First, learn about the power of positive thinking. This is no obscure trickery, no voodoo concept that doesn’t really help with anything – there is clear, documented evidence that positive thinking helps reduce stress. Stress is a contributing factor (again, proven and documented) in many autoimmune, mental and various other illnesses. Less stress means a healthier mind, and a healthier mind will in turn let you live a more fulfilled, balanced life.
Second, learn about the importance of mental health. You may not even notice that, living a fast, ruthless and schizophrenic life in an increasingly schizophrenic society, you perhaps exhibit certain symptoms of depression, anxiety, and general mental and emotional malaise. Learn to recognise them, and learn to help yourself. It will prove exceedingly beneficial in the long run.
Third, learn to value your mental health as much as you value the physical. There is still (less and less, but still present) a stigma attached to mental health and psychiatry in general. Someone sees a therapist? Why, they must be mad – there is something wrong with them – they are no person to have around. You’ve probably seen, heard or come in contact with people who say things like this, right?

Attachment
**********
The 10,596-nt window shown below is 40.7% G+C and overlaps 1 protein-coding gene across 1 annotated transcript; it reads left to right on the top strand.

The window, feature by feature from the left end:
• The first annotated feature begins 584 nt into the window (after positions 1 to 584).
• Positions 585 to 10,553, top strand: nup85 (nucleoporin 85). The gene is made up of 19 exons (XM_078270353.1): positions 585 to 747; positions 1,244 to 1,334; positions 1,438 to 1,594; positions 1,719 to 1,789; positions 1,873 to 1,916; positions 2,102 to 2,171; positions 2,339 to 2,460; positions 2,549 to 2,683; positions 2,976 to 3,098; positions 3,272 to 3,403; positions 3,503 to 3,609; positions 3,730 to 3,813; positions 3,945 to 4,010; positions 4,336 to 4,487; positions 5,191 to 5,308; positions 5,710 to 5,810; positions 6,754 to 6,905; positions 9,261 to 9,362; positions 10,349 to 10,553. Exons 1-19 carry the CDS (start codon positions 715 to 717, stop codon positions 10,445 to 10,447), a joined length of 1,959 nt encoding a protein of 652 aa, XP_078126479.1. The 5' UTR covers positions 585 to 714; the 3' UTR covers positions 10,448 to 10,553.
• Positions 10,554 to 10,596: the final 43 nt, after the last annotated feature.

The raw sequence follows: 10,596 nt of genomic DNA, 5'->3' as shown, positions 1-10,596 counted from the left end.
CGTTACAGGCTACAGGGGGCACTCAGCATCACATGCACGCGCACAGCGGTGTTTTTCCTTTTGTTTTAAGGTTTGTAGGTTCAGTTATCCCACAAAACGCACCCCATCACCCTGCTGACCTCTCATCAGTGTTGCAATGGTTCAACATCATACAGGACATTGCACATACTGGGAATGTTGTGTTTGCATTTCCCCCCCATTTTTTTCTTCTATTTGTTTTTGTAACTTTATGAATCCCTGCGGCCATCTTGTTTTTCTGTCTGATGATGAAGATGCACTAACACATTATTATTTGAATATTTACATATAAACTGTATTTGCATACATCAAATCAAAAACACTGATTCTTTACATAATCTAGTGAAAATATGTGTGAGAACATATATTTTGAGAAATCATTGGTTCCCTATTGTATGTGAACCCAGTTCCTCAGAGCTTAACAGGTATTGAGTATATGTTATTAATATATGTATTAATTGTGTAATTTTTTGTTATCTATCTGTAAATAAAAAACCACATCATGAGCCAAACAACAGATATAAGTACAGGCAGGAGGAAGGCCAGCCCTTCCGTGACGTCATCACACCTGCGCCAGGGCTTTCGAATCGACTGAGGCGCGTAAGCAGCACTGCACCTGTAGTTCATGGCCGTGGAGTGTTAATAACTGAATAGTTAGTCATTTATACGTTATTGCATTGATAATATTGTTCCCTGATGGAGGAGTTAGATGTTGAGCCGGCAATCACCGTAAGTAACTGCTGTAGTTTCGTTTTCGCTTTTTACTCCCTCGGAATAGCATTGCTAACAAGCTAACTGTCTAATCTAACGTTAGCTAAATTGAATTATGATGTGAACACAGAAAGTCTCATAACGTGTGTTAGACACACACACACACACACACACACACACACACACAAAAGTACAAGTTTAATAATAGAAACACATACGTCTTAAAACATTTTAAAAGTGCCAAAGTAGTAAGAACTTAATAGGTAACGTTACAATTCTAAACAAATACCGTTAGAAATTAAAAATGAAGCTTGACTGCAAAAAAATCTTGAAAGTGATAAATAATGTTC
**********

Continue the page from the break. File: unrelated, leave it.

Fourth, learn to value, first and foremost, yourself. Learn to value yourself as an individual, learn to separate your professional life from your personal, learn not to think of yourself in terms of your accomplishments or your beauty, and learn to love the things you hate about yourself that you cannot possibly change (they are your qualities, not faults).
Fifth and last, teach the value of positive thinking to others. It is (very) important that, once you fully comprehend the importance of positive thinking and positive visualisation, that you teach your loved ones how to do it. It will not only enrich their lives, but will enrich yours as well. 100%.
Life, unfortunately, doesn’t come with a manual. It is difficult to navigate as it is, but our frenzied, fast-paced lifestyles have made it an even more gruesome task. Don’t worry, though, as there are techniques to survive and (listen to this, will ya!) be happy at the end of the day.
Take this opportunity to think about yourself, the people around you, and the direction your life is taking. Then, and only then, after a time of quiet, definitive introspection should you make certain changes, however big or small.
Positive thinking will increase your happiness, your ability to come to difficult decisions, as well as let you deal with the difficulties of everyday life in a more stoic, composed fashion. When you feel like your life is ‘falling apart,’ and comets are striking the ground you walk upon, and there is no sun on the horizon and never will be, remember that there are techniques and ways to combat this – and it would be unwise, nay, downright foolish, for you to let it all to chance – when you have this perfectly viable and valuable tool at your disposal.
Positive thinking for positive thoughts.
We are all in on this one, all 7, 8, 9, 10 billion.
From the crew at Hipper, we wish you a happy and productive Positive Thinking Day!